In this matchup, look to pressure your opponents’ life total early and force them into making tough decisions when your hasty creatures hit the board.  Try to get at least one activation out of Animus – two activations will usually result in an unbeatable board.

-4 Decree of Banishing

+1 Pride’s Fall

+1 Altar of Nulzann

+1 Wise Magistrate

+1 Inquisitor of Lumos

Socket Changes:

Move our Ardent Crusader gem to to Minor Diamond of Fate.  This gives us virtual card advantage, and there’s no particular reason that 6 toughness is great here.

Blamsmith and Grim Skull Tactician should get Minor Diamond of Protection to dodge Eldurathan’s Glory.

Ruby Aggressive Decks

We can absolutely get run over by these decks.  But at the same time, swiftstrike blockers can give them fits, we play a reasonable number of troops, and our troops tend to be fatter.  In these matchups, we want to go faster.  So we’re going to board our curve down, change our sockets, and alter our removal to interact better.

In this matchup, trade.  Trade often.  Your life is a valuable resource, and if the game goes long, you will be able to burst them down as your troops are much bigger than theirs.  An early Ardent Crusader can provide a pretty impenetrable roadblock, as can any of our 5 swift-striking two-drops.

-1 Cosmic Shaman

-2 Altar of Nulzann

-2 Decree of Banishing

+2 Totem Trap

+1 Wakuna Lookout (Minor Ruby of Zeal)

+2 Crackling Magma

Socket Changes:

Ardent Crusader gets Minor Diamond of Protection – we want to be able to block Mama Yeti Profitably.

Blood Midrange

Very solid matchup.  Our cards are very big, we have reach, and they have difficulty interacting with some of our card advantage engines.  A lot of their tools for fighting slower decks, like discard and Withering Gaze don’t really do anything against us – we can empty our hand and play relatively few non-Troops.  Our maindeck is relatively well set up here – I tend to trim to play around herofall.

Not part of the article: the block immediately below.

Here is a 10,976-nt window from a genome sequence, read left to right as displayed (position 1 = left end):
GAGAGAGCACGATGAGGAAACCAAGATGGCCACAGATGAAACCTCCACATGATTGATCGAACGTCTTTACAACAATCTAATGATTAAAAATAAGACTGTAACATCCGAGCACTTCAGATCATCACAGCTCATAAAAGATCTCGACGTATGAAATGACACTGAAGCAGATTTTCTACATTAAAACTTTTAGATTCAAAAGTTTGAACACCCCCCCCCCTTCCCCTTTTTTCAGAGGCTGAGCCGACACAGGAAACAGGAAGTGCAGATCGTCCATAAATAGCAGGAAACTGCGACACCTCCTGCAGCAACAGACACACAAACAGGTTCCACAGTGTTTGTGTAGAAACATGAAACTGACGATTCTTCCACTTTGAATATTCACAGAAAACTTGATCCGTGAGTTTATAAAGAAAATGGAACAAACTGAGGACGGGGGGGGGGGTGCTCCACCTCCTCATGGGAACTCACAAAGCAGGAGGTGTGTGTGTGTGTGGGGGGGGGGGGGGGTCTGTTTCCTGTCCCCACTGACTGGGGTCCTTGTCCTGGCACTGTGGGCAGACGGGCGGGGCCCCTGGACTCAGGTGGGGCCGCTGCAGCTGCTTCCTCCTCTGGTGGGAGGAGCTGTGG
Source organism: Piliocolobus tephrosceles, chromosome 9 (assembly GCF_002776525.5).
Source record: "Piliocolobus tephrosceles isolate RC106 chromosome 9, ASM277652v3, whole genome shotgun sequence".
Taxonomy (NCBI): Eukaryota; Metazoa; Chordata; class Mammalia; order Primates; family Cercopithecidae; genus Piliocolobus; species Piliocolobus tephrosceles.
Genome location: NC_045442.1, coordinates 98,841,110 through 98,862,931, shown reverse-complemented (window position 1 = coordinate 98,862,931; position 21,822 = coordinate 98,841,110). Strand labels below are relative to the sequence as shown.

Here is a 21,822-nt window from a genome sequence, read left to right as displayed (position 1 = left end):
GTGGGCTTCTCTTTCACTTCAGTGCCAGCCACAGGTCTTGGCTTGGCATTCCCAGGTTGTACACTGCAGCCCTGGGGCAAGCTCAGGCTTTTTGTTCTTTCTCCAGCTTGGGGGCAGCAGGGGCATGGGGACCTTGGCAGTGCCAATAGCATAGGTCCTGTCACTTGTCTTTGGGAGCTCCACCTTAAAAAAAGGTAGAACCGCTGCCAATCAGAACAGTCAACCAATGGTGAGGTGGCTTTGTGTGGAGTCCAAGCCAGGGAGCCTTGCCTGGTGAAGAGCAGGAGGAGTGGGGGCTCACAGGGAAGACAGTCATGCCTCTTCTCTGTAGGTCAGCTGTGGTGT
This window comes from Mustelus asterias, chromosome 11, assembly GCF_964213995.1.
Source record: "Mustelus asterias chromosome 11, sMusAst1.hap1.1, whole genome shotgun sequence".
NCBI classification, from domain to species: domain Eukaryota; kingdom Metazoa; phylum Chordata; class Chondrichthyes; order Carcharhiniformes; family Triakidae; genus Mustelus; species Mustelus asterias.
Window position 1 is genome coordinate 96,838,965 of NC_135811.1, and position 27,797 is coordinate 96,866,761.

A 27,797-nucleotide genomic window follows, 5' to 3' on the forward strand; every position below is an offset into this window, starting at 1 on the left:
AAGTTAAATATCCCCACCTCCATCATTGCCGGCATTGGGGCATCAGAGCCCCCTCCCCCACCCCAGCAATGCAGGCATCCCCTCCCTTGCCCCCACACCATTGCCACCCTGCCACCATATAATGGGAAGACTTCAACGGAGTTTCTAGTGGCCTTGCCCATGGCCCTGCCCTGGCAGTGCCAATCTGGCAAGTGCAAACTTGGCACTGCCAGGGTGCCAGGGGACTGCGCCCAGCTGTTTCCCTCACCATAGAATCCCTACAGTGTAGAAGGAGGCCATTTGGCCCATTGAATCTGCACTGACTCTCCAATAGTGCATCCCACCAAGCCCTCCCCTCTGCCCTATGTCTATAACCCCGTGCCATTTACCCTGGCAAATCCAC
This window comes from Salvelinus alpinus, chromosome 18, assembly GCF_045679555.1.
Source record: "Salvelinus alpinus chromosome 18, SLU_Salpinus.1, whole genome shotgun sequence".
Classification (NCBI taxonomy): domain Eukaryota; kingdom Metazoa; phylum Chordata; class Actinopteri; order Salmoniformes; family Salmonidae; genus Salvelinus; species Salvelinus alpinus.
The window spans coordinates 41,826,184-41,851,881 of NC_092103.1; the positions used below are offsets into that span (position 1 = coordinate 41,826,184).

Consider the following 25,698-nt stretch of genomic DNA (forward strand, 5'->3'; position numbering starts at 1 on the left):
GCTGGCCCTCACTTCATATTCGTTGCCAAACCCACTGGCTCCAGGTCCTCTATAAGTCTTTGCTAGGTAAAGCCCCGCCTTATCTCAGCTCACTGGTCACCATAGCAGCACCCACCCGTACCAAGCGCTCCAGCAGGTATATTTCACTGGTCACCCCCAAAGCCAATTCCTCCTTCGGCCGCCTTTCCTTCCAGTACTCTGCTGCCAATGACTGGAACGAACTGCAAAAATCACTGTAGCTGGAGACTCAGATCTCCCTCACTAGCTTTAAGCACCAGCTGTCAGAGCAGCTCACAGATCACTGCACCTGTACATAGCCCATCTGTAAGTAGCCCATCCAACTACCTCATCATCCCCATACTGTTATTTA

-1 Emcee, Etcher of Nulzann

-1 Ardent Crusader

-1 Animus of Nulzann

+2 Blinding Ire

+1 Altar of Nulzann

If they are deathcry-oriented, you may find it profitable to bring in a Silent Sentinel for either a Llama Herder or Righteous Outlaw, depending on whether you’re on the play or draw.  Remember that this is basically a matchup about 1-for-1ing – if can blank cards like strangle, do so.

Goot Constants

And let’s talk about a deck that attacks from a very strange angle – constants.  Game 1, this is a race.  Games 2 and 3, you have a lot of ways to win.  In game 1, you need to build a giant board and kill them before you get got by Twilight Eclipse or Twilight Archon.  Generally, your troops are bigger than their troops, but Twilight Eclipse is often tough to race.  Our boarding plan relies on our troops to kill their troops, and brings in a number of cards that can kill constants.

In this matchup, you’re on one of two plans:  If they have Twilight Eclipse and you don’t have Scouring Light, it’s time to race.  If they don’t have Twilight Eclipse, you can often grind them out.  Our troops get big and synergize well, so we can frequently outrace even a pretty scary constants board.

-4 Decree of Banishing

-1 Altar of Nulzann

-1 Daughter of the Poet

+3 Scouring Light

+2 Blinding Ire